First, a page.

For hundreds of years, paper was the gold standard of written communication.
Anything you needed Hong Kong WhatsApp Number List to record or remember, from love letters to receipts, was printed on paper.
Then digital communication took hold, and we began to believe the age of paper was over.
Why would anyone continue to use paper, when digital is so much more flexible?
Digital information is easier to share, easier to store. Copiers, filing cabinets, and fax machines disappeared into the digital vortex.
But yet, paper persists. And not just because insurance companies and banks are slow to move off legacy systems.
Paper persists because it’s easier to print a receipt than get a customer to enter their email address. Paper persists because an emailed love letter doesn’t have the same meaning.
Paper persists because, even in Hong Kong WhatsApp Number List a digital world, paper is still useful.
Especially for content marketers, paper has an irreplaceable power we can’t ignore.
The power of context
A few years ago, I discovered something strange about the way I used my digital devices.
When I picked up my phone, my fingers tapped their way to Instagram, or to Mail, without me even thinking about it. When I opened up my laptop, my mouse gravitated to open Mail, Slack, or Chrome.
It was as if I was interacting with my devices on autopilot.
And worse, as I started paying more attention to it, I realized this autopilot was actively subverting my intentions. I’d end up on Reddit when I meant to check the weather, Instagram when I meant to Google something.
To break this habit, I started scrambling my icons.
And it worked: With my icons rearranged, I had to think about what I was doing, instead of auto-navigating to familiar apps.
This was my introduction to the power of digital context.
I’ve always felt connected to the power of context in the physical world. Certain lighting helps me feel ready for bed, and wearing shoes helps put me in the mindset to work.
But, during this little app-experiment, I realized that the digital world had contextual power, too. And until then, I had been ignoring it.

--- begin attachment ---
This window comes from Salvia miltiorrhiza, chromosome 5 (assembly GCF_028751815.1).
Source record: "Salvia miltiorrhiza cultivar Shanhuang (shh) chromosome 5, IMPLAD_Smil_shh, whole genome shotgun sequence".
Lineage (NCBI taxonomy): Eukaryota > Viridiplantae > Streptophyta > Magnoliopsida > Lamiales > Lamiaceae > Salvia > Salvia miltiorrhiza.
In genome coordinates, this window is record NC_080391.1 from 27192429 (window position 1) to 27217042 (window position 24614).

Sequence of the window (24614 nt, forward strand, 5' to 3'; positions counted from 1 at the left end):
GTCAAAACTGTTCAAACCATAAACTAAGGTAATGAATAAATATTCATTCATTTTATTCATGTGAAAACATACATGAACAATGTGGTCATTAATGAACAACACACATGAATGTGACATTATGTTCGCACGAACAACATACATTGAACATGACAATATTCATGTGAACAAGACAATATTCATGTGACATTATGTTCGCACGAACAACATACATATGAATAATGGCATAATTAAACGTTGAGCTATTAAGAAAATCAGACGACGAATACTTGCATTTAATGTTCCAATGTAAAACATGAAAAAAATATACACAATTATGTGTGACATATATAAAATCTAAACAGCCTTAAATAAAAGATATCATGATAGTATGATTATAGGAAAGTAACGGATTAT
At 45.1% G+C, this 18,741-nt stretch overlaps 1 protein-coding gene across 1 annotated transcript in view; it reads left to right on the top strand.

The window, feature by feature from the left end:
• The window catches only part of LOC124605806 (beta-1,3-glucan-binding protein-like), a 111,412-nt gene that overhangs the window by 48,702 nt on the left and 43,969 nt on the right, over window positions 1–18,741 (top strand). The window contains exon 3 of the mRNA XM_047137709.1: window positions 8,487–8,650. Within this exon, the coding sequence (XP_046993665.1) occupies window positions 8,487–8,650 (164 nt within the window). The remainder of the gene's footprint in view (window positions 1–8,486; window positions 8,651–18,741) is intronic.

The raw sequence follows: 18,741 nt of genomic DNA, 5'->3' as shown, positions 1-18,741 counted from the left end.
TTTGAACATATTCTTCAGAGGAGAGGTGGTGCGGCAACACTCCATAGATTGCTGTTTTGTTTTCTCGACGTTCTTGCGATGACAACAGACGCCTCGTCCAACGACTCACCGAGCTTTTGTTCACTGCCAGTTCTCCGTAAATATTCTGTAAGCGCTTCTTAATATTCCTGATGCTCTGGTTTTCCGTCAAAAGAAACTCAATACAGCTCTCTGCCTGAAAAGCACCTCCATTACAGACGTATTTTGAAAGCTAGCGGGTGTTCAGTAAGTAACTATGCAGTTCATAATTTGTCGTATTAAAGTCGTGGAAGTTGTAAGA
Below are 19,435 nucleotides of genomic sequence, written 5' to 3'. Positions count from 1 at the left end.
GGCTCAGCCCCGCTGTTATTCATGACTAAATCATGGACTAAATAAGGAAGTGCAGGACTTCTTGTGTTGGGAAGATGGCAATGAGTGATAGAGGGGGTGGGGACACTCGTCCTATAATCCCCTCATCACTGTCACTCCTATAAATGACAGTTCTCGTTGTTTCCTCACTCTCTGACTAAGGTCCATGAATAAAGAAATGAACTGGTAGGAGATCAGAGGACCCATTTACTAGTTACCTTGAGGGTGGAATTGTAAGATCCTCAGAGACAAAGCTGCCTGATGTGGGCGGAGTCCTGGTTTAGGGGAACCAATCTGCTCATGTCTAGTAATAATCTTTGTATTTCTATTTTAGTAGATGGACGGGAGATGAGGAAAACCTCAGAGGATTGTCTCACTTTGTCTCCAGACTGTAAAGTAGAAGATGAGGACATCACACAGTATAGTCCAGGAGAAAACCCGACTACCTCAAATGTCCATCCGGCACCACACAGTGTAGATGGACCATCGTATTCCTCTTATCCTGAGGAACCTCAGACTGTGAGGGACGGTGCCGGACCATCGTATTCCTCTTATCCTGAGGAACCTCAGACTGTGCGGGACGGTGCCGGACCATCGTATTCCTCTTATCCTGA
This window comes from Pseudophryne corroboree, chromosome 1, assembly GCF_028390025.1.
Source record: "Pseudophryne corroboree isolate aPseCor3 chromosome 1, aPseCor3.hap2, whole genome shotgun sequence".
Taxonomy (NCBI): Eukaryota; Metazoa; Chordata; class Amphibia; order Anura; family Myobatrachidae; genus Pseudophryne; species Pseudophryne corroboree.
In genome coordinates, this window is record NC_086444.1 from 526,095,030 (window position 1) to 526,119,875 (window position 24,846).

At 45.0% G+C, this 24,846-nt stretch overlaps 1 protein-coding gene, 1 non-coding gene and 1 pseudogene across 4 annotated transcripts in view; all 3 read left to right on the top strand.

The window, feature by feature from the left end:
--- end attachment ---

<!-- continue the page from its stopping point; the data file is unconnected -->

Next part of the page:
This discovery of digital context changed the way I interacted with my devices. I began to search for ways to put digital in its place, to make space for myself to exist outside of it, on my own.
Unlike digital, writing in paper notebooks and reading paper books allowed me to control the context and leave the space I needed to think and create.
And through it all, I found myself wondering why I hadn’t seen this sooner.
In pursuit of transcendence
If I were to boil down the purpose of all technological development to one goal, it would be this:
Technology helps us transcend the physical world.
Stone tools allowed us to extend our capacity to hunt, shelters kept us safe from the elements, vehicles and telephones helped us conquer space and time, medicine conquers disease …
Technology is about transcendence, and as a species, we’re obsessed with it.
So, it’s no wonder digital entirely captivated us; it is the most transcendent technology we’ve encountered yet.
The internet connects the world in “real time,” entire libraries live in the cloud, and computers can (sort of) drive cars, answer support questions, and predict human behavior.
Never in human history have we been so untethered by the bounds of physical reality.
As we began to realize digital’s potential, we started pouring everything into it — our work, our social circles, our entertainment.
Digital technology seemed like the answer to our transcendent dreams. We could finally leave the physical world behind.